The possibilities are exciting when you consider Santana Moss totaled 74 receptions for 1,105 yards in 2003. Moss also became just the sixth player in team history to catch 10 touchdown passes in a season.

    “I think we are more well-rounded as a receiving core. Obviously, not having Wayne last year was a big factor in our lack of success in the red zone and on third down,” Pennington said. “With him being able to come back healthy is a huge bonus for us because his quality and production are so great. Our guys complement each other well. Justin is a big physical guy at X, you have a speed guy (Moss) at Z and Wayne comes in and works the middle with his quickness, so it’s nice to see.”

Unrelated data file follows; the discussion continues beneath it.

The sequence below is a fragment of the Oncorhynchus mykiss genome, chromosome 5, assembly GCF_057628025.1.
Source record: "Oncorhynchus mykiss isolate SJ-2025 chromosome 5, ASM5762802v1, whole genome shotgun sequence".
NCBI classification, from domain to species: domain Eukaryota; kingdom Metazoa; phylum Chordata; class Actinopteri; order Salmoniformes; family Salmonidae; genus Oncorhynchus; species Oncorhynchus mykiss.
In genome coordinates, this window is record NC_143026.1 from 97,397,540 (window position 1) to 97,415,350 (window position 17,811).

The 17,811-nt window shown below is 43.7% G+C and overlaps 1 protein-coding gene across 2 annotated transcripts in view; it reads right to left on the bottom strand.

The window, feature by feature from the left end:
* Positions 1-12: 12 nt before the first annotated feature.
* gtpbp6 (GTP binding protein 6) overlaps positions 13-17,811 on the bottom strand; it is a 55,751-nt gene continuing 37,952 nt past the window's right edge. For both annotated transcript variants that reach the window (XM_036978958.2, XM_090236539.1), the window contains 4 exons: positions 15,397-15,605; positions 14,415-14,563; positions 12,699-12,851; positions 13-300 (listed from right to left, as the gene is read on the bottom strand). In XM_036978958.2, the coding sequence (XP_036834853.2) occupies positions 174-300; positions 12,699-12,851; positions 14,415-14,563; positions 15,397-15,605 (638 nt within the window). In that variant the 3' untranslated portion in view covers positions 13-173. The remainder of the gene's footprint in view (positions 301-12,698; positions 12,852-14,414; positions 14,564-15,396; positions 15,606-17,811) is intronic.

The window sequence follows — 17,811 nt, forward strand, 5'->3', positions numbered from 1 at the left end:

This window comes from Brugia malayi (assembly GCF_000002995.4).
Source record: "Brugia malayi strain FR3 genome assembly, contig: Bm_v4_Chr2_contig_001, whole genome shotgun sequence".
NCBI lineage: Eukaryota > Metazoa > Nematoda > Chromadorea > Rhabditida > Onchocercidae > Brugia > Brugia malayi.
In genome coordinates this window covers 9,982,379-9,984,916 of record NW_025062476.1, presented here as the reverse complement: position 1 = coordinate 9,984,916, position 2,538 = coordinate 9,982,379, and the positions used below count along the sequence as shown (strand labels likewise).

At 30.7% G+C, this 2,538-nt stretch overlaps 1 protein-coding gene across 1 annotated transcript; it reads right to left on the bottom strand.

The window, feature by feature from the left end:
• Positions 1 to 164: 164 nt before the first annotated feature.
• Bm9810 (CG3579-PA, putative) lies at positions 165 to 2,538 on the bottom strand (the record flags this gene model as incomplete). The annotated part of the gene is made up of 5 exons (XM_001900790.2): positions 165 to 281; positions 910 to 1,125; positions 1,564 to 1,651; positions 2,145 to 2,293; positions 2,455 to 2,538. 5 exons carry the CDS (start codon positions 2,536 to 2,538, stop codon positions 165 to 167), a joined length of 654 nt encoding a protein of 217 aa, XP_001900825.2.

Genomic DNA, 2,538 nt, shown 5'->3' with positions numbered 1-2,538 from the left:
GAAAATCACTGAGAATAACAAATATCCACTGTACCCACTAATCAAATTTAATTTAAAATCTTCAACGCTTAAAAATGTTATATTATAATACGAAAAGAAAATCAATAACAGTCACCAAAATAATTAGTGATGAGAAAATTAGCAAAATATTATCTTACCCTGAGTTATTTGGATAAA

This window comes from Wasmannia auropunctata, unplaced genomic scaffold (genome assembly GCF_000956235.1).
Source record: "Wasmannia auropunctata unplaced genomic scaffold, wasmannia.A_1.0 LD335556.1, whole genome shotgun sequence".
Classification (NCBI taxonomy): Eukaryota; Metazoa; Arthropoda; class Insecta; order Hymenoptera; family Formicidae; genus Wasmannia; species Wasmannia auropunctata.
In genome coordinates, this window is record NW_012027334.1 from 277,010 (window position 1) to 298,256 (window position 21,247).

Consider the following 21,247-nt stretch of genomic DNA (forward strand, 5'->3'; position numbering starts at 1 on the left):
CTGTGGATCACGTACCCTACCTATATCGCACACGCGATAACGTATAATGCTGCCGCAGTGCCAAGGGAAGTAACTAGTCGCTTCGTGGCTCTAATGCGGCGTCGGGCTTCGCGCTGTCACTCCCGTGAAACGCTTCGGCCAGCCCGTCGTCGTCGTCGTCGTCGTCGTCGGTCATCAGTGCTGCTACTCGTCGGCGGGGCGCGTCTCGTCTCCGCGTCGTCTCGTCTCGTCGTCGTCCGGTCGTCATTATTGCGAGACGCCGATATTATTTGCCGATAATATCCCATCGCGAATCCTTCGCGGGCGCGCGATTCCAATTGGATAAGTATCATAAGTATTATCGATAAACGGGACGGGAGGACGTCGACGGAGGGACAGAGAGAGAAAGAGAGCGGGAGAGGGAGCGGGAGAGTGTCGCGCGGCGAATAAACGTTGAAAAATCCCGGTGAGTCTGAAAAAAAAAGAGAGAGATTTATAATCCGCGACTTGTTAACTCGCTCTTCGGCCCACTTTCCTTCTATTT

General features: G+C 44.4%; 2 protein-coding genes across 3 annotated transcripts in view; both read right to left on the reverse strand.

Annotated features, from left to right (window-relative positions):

The Jets want to implement a speed change offensively while making use of all their components.

    “I think our advantage is playing at a higher tempo,” Pennington said. “Playing faster than our opponent expects us to play and having multiplicity, doing a lot of things well. Not allowing the defense to concentrate on one or two concepts by doing a lot of things well.”

    You may see the Jets going to a quicker pace earlier in games. The goal is to get the opponent on the defensive.

    “You see a lot of teams using no huddle, you see a lot of teams using a fast break style to change the tempo,” Pennington said. “That doesn’t mean the whole game is played that way, but part of the game is to change the tempo and to give the defense a different feel of how we play. But secondly, it’s how we play when the ball is snapped. Players in this league have a lot of talent. The way you get your advantage is to play faster to make them react to it.”